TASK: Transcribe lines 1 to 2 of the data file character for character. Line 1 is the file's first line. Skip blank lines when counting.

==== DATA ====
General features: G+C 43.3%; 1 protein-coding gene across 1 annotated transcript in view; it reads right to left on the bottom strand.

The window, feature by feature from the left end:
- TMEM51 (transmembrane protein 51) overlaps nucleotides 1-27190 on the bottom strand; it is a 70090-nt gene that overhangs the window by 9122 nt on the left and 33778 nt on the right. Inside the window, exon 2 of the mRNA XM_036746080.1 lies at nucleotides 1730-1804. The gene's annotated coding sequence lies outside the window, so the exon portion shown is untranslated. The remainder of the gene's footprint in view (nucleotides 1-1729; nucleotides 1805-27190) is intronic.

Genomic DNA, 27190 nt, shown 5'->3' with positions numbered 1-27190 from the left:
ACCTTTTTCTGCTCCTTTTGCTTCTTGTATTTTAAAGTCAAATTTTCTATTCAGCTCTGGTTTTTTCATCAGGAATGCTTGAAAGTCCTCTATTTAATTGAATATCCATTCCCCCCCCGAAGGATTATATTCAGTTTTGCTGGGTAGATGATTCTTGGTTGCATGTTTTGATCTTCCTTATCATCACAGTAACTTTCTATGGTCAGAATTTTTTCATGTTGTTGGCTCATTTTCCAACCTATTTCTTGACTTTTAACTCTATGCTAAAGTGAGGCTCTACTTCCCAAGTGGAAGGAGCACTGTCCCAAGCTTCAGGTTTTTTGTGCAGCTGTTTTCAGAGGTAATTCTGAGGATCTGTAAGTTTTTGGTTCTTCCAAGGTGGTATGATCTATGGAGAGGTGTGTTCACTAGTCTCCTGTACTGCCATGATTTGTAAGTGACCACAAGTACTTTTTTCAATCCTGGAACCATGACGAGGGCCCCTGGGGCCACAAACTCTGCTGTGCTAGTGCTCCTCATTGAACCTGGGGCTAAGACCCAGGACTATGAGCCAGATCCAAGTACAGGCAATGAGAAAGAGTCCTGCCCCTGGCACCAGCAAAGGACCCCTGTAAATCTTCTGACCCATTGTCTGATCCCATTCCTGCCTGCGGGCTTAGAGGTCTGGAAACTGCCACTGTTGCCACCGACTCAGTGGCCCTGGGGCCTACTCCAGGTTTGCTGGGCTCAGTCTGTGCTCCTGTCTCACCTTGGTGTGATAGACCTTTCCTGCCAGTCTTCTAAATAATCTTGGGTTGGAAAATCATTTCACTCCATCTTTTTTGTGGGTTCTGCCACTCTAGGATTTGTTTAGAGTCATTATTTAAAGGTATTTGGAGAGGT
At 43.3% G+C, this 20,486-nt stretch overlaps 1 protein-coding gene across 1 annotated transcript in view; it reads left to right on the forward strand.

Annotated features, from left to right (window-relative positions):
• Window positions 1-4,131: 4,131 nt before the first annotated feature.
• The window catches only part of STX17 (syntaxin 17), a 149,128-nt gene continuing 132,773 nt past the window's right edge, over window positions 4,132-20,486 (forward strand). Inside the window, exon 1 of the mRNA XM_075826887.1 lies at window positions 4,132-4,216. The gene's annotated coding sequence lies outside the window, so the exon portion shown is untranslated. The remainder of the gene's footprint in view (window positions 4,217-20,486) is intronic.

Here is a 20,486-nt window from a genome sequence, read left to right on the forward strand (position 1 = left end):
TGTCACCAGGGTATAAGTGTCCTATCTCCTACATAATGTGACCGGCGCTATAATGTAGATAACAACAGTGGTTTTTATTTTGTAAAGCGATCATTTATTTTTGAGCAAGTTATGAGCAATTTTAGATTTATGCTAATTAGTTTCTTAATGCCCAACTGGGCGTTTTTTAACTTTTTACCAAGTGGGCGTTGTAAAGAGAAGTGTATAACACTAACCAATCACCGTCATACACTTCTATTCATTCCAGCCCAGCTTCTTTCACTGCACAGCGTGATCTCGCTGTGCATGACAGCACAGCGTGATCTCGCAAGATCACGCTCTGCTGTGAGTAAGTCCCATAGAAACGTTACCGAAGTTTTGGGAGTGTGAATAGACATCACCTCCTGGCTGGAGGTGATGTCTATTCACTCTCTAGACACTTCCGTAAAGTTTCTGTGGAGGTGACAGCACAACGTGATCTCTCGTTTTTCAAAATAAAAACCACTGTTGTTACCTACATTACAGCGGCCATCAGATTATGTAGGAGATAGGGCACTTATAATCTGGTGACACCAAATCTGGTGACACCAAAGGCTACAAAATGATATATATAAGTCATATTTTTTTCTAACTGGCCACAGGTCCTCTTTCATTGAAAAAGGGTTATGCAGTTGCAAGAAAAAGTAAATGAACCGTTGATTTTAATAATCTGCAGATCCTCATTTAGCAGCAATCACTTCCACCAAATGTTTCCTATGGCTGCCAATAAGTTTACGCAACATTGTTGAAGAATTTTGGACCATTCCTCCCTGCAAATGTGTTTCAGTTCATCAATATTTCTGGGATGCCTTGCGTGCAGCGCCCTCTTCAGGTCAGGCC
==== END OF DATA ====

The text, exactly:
General features: G+C 43.3%; 1 protein-coding gene across 1 annotated transcript in view; it reads right to left on the bottom strand.

The window, feature by feature from the left end: